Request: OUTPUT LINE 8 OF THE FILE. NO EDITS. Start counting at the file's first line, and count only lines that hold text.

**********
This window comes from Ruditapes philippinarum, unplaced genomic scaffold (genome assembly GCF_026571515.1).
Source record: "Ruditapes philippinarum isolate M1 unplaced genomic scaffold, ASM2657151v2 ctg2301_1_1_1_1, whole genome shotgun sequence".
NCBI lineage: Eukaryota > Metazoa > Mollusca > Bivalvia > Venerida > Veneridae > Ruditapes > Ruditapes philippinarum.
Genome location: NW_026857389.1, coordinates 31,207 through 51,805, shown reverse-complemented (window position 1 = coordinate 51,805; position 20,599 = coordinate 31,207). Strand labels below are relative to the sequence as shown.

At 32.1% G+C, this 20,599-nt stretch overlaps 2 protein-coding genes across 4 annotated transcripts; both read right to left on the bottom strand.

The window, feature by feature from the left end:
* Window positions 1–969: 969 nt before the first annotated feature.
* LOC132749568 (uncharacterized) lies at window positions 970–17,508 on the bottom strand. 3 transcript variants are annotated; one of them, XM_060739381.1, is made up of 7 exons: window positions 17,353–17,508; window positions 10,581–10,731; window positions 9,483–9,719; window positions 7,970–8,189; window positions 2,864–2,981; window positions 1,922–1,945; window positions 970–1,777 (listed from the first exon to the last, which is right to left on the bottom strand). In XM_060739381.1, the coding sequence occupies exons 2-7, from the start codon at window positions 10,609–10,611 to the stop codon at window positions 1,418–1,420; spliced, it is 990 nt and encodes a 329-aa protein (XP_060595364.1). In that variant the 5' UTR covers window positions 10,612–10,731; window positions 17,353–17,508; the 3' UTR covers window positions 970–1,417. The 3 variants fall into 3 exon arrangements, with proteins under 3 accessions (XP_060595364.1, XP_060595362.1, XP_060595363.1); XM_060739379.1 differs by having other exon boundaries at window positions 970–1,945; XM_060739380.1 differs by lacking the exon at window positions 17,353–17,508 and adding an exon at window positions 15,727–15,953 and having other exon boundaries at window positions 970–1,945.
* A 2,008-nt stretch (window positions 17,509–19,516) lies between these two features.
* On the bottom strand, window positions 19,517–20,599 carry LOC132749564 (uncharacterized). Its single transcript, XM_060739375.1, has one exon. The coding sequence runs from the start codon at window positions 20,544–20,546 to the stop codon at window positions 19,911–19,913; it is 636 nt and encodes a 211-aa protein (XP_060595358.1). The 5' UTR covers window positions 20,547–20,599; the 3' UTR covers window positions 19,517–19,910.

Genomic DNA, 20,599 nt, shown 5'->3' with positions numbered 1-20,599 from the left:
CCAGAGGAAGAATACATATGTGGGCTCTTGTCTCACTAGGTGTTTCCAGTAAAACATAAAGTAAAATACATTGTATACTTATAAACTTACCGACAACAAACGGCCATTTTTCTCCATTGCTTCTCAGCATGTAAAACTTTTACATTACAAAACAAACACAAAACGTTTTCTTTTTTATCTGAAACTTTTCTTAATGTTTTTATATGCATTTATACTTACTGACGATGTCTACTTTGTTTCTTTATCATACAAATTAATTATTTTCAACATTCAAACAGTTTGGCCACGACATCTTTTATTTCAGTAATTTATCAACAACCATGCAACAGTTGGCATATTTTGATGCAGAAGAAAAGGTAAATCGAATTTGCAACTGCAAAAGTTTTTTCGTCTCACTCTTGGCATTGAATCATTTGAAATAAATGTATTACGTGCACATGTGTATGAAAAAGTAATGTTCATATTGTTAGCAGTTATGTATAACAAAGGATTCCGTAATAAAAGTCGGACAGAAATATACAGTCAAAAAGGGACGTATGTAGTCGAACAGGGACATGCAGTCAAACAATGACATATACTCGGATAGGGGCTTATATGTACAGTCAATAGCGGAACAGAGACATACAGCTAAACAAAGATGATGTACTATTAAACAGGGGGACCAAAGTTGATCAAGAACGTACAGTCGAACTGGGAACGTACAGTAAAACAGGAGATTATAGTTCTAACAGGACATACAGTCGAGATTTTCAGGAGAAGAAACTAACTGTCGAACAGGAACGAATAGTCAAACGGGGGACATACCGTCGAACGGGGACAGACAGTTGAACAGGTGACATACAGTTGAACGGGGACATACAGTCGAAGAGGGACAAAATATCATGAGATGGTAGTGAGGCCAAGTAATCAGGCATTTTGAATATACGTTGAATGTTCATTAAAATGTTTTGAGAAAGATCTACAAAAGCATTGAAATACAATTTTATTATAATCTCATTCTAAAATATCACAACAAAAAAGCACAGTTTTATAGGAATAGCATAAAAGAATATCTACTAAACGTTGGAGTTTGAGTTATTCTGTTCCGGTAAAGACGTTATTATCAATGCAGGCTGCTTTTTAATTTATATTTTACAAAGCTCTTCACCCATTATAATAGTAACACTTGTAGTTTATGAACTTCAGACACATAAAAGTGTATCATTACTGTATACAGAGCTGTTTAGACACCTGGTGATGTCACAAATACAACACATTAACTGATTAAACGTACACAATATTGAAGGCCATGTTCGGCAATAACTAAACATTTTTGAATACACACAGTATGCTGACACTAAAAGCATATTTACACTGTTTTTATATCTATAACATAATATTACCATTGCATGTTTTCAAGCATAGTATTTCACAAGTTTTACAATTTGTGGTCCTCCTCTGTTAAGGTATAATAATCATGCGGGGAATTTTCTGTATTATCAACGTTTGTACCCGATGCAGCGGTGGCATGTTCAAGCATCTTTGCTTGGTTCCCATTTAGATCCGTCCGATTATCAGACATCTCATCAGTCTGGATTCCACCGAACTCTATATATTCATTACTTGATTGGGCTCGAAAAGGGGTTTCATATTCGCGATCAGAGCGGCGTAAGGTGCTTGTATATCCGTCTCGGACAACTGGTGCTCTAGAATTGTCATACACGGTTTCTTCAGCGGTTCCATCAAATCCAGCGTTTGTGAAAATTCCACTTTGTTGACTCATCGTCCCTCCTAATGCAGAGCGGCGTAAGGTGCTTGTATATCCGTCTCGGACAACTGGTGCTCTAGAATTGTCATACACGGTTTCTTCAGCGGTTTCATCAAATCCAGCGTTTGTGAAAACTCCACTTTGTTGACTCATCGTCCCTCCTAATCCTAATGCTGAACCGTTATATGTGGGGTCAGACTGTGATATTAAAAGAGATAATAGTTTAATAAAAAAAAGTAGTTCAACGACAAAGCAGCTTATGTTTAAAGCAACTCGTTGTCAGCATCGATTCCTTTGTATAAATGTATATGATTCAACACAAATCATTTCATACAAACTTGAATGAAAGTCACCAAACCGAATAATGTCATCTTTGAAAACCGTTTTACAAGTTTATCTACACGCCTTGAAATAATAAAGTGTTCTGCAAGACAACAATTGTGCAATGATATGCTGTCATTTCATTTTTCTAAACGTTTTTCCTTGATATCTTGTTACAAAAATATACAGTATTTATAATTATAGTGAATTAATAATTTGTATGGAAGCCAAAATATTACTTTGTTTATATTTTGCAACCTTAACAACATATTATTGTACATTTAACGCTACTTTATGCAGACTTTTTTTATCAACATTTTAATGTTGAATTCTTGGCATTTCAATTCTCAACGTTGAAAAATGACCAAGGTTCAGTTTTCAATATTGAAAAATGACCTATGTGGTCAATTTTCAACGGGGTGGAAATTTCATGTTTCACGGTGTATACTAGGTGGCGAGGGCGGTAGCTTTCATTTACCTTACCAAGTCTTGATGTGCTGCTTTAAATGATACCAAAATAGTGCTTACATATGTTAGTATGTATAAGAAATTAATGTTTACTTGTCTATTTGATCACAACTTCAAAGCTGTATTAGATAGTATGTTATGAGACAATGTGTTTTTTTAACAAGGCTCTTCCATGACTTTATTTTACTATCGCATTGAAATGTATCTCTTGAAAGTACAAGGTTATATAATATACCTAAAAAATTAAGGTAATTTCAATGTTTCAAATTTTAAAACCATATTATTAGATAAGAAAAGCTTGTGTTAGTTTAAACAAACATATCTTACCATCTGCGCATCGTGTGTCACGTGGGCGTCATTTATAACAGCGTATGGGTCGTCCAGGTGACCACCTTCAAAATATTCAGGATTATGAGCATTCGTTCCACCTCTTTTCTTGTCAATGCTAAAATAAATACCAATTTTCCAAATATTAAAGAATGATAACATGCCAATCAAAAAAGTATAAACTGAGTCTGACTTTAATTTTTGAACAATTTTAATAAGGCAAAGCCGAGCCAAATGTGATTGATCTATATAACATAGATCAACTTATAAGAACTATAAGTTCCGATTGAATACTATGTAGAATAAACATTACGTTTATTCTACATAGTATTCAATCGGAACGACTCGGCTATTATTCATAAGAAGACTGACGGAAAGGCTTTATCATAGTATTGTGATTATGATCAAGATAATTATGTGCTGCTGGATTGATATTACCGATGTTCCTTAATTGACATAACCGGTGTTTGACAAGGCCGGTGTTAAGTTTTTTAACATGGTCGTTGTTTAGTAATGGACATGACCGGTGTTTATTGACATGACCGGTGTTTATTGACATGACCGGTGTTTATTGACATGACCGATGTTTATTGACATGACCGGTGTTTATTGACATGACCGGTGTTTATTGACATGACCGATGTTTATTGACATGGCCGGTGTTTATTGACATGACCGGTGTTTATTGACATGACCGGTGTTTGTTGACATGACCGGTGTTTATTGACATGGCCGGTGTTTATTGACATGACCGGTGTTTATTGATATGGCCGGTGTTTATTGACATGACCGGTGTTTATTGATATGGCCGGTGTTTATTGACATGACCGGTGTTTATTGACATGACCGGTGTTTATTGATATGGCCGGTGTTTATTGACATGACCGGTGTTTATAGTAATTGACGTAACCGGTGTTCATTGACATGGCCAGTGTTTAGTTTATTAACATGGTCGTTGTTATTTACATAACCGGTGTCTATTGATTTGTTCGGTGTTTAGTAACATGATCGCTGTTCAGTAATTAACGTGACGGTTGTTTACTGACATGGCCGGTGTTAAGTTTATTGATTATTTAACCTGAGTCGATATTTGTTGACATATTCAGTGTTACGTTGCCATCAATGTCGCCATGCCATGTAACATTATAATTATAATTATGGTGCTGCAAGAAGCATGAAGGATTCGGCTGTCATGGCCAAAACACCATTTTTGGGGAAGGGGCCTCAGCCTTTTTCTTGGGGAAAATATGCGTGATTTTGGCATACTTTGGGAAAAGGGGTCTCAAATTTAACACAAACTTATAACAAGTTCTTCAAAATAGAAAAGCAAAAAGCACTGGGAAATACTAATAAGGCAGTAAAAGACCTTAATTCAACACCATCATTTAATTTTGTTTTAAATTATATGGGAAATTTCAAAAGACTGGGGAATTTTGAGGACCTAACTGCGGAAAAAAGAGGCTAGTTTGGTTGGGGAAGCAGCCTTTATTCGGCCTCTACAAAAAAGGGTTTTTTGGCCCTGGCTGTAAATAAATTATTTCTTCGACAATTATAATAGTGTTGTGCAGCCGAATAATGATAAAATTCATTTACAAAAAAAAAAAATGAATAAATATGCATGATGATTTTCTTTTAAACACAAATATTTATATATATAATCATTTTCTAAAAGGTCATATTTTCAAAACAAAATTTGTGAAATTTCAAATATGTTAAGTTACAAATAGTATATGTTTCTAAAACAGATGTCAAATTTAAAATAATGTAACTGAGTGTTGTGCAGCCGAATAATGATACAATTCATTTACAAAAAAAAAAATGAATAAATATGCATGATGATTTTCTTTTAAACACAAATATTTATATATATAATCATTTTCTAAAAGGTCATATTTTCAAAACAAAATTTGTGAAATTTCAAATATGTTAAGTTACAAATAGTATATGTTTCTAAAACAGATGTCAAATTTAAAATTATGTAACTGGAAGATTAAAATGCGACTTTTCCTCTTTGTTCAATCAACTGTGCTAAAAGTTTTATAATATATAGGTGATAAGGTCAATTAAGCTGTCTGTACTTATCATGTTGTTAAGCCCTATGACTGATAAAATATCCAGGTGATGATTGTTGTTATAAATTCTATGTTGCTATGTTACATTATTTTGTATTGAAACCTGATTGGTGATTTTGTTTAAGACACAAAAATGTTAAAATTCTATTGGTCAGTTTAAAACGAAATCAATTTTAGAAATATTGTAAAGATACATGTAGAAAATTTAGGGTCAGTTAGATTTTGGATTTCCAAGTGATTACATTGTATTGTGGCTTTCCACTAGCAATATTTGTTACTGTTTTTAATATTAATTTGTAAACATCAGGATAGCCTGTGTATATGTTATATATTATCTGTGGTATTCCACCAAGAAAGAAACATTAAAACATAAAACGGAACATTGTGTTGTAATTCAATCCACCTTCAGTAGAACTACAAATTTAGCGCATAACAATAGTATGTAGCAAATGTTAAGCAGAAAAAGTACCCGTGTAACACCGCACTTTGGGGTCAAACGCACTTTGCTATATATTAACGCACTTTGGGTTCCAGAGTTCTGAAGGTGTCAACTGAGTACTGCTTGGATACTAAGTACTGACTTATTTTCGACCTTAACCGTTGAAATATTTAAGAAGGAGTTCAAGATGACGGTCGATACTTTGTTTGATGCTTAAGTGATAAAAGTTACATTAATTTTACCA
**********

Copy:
* LOC132749568 (uncharacterized) lies at window positions 970–17,508 on the bottom strand. 3 transcript variants are annotated; one of them, XM_060739381.1, is made up of 7 exons: window positions 17,353–17,508; window positions 10,581–10,731; window positions 9,483–9,719; window positions 7,970–8,189; window positions 2,864–2,981; window positions 1,922–1,945; window positions 970–1,777 (listed from the first exon to the last, which is right to left on the bottom strand). In XM_060739381.1, the coding sequence occupies exons 2-7, from the start codon at window positions 10,609–10,611 to the stop codon at window positions 1,418–1,420; spliced, it is 990 nt and encodes a 329-aa protein (XP_060595364.1). In that variant the 5' UTR covers window positions 10,612–10,731; window positions 17,353–17,508; the 3' UTR covers window positions 970–1,417. The 3 variants fall into 3 exon arrangements, with proteins under 3 accessions (XP_060595364.1, XP_060595362.1, XP_060595363.1); XM_060739379.1 differs by having other exon boundaries at window positions 970–1,945; XM_060739380.1 differs by lacking the exon at window positions 17,353–17,508 and adding an exon at window positions 15,727–15,953 and having other exon boundaries at window positions 970–1,945.